All but the Nicaraguan species of teosinte may grow in or very near corn fields, providing opportunities for introgression between teosinte and maize. First, and later-generation hybrids are often found in the fields, but the rate of gene exchange is quite low. Some populations of Z. m. mexicana display Vavilovian mimicry within cultivated maize fields, having evolved a maize-like form as a result of the farmers' selective weeding pressure. In some areas of Mexico, teosintes are regarded by maize farmers as a noxious weed, while in a few areas, farmers regard it as a beneficial companion plant, and encourage its introgression into their maize.

Early dispersal of maize in the Americas edit

According to Matsuoka et al., the available early maize gene pool can be divided into three clusters:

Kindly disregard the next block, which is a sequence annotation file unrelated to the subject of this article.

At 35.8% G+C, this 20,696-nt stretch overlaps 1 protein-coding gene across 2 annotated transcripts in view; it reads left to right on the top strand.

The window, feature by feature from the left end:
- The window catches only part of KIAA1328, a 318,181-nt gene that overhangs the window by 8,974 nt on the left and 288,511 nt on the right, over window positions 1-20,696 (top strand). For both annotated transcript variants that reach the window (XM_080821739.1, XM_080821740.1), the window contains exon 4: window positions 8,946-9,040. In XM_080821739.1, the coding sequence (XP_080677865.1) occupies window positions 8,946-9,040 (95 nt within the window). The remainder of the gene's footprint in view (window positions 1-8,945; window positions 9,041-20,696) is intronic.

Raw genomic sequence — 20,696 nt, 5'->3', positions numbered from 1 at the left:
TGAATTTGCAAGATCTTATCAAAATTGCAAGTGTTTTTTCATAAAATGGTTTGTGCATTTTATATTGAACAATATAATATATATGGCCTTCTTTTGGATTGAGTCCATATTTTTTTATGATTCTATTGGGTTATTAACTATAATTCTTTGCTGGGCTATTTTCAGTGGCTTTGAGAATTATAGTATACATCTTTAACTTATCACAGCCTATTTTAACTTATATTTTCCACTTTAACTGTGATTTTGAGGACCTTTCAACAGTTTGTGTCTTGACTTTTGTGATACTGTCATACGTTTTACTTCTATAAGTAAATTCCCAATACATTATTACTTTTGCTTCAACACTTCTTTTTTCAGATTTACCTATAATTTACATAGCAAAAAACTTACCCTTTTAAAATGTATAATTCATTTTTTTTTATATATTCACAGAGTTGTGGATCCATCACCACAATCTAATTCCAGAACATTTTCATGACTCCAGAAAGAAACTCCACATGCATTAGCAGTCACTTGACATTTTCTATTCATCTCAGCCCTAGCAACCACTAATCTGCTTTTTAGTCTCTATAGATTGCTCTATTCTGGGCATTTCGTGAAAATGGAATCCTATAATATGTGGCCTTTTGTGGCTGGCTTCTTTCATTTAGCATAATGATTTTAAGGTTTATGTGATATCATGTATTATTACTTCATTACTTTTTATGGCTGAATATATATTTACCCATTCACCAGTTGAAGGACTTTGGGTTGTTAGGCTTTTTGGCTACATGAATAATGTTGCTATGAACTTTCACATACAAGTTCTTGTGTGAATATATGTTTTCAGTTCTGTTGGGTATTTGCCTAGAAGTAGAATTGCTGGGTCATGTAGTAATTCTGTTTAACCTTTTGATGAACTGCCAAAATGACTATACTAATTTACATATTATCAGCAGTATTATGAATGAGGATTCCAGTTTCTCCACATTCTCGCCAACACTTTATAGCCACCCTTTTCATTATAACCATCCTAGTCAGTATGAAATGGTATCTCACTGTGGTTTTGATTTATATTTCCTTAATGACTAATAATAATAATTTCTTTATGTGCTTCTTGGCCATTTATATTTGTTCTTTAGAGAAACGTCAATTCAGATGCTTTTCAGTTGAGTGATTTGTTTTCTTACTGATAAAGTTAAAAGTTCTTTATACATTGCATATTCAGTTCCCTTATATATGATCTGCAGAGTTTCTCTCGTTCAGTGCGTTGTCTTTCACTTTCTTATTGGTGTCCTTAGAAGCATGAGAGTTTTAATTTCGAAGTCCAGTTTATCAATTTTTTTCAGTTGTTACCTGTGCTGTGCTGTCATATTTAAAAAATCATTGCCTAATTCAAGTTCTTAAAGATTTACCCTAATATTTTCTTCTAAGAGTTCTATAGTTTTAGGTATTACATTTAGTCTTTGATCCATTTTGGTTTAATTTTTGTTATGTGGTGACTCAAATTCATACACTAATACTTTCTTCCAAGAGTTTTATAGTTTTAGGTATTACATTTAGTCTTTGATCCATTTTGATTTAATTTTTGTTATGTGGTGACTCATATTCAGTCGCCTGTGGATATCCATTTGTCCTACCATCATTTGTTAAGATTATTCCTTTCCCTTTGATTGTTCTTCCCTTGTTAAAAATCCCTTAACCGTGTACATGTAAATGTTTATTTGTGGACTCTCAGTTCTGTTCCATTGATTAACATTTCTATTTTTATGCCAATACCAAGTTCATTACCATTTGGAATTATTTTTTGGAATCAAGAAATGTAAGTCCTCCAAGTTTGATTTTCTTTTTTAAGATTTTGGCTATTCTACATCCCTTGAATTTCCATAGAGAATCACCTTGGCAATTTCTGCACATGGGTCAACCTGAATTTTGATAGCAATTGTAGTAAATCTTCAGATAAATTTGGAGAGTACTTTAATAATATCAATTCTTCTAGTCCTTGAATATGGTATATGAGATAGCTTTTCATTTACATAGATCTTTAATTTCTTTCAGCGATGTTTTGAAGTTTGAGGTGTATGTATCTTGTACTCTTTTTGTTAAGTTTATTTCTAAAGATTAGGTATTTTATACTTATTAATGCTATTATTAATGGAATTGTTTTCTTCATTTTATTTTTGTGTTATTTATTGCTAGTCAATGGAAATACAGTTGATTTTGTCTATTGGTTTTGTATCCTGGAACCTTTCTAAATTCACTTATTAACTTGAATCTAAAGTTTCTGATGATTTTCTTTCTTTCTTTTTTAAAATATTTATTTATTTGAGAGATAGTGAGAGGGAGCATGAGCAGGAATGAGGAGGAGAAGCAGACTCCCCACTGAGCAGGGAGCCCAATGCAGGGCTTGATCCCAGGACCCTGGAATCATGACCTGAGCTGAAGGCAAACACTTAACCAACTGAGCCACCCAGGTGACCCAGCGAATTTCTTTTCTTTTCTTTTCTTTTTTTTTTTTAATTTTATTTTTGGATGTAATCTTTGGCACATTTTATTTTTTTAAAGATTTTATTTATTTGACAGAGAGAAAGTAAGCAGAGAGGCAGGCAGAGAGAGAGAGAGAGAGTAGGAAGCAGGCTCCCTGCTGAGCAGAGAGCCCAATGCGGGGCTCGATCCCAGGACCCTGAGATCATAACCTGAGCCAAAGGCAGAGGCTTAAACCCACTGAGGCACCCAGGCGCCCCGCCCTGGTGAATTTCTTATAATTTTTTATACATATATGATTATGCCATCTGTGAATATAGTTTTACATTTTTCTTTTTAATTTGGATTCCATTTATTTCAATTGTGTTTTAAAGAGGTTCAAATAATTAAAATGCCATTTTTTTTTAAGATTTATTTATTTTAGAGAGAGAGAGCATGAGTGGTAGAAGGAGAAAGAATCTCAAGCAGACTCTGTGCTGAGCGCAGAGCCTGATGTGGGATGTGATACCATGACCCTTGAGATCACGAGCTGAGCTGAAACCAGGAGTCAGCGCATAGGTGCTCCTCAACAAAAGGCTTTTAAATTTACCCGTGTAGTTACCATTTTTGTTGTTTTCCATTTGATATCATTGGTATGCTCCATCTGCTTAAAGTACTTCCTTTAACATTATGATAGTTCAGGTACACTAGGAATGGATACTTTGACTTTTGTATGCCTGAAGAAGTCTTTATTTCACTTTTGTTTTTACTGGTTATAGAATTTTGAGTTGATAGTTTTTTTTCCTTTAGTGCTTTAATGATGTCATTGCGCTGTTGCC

• An Andean group, that includes the hand-grenade-shaped ear types and some other Andean maize (35 plants);
  • All other South American and Mexican maize (80 plants);
  • U.S. maize (40 plants)

Also, some other intermediate genomes, or admixtures of these clusters occur.

According to these authors, "The maize of the Andes Mountains with its distinctive hand grenade-shaped ears was derived from the maize of lowland South America, which in turn came from maize of the lowlands of Guatemala and southern Mexico."[6]

Ecology edit